Unnamed Resident

Will the development provide for parking?

  • Yes, presumably underground parking.

Nancy Kinloch
How long has this case been going on?

  • Roselle Park, LLC sued the Borough of Roselle Park on February 15, 2007.

Jacob Magiera

Did Mr. Braunstein ask to have the zoning changed?

  • No.

Did he agree to it?

  • He had no say in the matter.

Is there any legal ramification of being a partner?

  • None.

Patricia Pagnetti

Will the developer be the owner of the property and is the developer a U.S. company?

  • The Borough has no idea if it is an American company but legally, it is not relevant.
  • The developer would be able to sell the rights to anyone it wishes once the project is done.

In closing, Jeff Surenian and the Mayor wanted to stress that Roselle Park demands to have the status of development remain an open process. Unfortunately, a gag order may prevent that from happening. Regardless, the Borough wants the residents to be part of the process.

The public portion was convened and, after a short recess, the meeting resumed.

The Motion that Bills & Payrolls Not Be Read and Motion that Bills & Payrolls Be Passed For Payment were all voted on and carried.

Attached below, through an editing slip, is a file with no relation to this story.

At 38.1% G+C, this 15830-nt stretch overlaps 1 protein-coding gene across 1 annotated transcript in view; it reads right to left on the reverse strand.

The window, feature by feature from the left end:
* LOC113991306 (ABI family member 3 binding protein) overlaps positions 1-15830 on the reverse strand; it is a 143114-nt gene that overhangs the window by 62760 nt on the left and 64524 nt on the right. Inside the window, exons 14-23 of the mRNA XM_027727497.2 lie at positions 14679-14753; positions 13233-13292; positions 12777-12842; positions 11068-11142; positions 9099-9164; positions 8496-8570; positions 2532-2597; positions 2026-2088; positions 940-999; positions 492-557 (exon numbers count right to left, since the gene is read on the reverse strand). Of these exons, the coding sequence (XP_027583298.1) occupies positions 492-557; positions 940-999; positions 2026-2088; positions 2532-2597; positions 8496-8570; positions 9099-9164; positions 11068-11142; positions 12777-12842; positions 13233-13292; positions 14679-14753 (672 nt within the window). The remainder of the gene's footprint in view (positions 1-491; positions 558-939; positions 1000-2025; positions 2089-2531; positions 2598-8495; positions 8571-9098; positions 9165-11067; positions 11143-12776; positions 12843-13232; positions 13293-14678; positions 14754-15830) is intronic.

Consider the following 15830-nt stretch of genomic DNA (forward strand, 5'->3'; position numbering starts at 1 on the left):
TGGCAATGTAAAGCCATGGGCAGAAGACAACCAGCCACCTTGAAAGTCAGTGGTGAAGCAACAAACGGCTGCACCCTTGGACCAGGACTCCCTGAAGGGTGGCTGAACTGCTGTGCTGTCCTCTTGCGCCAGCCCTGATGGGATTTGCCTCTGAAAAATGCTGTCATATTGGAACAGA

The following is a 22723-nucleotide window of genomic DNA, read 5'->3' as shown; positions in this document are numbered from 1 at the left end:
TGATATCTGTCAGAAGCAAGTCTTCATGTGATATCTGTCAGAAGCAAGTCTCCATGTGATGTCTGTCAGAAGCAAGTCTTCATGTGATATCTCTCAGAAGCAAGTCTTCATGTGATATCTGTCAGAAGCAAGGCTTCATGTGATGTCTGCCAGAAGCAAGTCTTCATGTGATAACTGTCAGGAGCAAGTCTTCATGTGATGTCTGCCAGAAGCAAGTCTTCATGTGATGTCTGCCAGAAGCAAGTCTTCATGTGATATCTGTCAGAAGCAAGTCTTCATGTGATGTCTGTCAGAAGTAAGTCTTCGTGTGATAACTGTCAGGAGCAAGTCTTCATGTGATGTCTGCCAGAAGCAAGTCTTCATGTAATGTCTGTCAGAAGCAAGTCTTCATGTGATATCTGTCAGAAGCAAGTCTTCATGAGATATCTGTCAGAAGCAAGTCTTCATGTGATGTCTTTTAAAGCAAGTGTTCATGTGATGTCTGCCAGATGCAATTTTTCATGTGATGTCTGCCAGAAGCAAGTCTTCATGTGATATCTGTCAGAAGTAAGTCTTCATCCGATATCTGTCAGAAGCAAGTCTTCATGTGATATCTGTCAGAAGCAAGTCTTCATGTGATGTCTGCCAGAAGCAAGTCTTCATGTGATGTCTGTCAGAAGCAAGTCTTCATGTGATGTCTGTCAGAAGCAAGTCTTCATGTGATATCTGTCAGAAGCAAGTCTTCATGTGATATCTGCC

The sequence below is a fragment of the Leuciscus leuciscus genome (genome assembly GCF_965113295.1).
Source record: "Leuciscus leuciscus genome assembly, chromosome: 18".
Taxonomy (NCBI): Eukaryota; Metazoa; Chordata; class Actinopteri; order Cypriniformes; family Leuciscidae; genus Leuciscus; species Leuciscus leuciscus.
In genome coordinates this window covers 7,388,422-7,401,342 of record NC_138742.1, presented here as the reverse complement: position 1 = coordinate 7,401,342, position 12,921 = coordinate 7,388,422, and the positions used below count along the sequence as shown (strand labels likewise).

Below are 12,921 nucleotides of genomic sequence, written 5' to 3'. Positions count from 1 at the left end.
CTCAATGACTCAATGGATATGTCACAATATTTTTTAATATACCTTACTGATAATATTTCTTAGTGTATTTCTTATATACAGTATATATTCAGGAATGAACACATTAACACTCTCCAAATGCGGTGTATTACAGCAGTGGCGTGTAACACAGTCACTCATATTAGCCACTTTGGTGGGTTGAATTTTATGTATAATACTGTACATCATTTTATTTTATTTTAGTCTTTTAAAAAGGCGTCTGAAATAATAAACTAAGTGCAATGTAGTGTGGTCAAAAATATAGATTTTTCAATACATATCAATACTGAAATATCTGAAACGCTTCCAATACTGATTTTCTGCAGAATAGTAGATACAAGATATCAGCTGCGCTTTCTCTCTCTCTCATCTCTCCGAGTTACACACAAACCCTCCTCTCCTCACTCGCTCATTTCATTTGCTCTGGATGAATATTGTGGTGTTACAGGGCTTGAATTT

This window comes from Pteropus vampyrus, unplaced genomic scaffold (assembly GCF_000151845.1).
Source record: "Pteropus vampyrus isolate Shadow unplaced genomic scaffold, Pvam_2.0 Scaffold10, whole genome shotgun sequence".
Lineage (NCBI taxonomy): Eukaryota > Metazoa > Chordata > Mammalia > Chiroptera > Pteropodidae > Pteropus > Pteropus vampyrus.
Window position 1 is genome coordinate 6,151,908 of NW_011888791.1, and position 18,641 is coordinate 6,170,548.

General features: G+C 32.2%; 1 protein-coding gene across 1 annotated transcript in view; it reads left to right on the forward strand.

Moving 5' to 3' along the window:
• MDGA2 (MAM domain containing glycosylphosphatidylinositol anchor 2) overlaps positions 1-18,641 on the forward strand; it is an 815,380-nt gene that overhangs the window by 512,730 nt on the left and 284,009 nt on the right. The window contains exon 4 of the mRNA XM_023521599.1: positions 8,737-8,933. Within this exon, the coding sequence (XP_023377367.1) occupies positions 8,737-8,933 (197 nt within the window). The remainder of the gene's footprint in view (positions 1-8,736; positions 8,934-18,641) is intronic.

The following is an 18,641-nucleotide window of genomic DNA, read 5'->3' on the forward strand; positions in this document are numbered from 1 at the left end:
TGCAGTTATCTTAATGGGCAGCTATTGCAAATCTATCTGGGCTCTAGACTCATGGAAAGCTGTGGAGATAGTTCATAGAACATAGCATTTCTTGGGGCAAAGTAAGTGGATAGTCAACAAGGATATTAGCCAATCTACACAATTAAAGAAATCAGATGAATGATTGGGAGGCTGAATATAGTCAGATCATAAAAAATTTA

Resolutions

  • Resolutions 278-07 and 279-07 were removed from consensus by Councilman Dinardo. Resolution 282-07 was removed from consensus by Councilman Matarate.
  • Resolutions 269-07 through 277-07, 280-07, and 281-07 were moved, voted on, and approved.
  • Councilman Dinardo asked the reason for both resolutions since it appears that the borough negotiated for crosswalks then immediately gave out the contract. The Borough Clerk bid the project out twice and both bids were rejected for being too high. The Borough Clerk was then authorized to negotiate a price with the bidders to have the project come in under the budget. The project has been scaled back to only six (6) crosswalks.
  • Additionally, Resolutions 279-07 and 282-07 go together. They deal with projects and costs that were budgeted months ago. If both pass, there will still be $500 left.
  • Resolution 278-07 was moved, voted on, and approved.
  • Resolution 279-07 was moved, voted on, and approved with councilman Rick Matarante voting ‘No’.
  • Resolution 282-07 was moved, voted on, and approved with councilman Rick Matarante voting ‘No’.

Councilman harms wanted to remind everyone that bulk pick-up will occur on January 9th on the East Side of town and on January 10th on the west side, unless there is snow over three (3) inches. The rain dates are January 23rd and 24th respectively.

The meeting was adjourned at 8:20 p.m.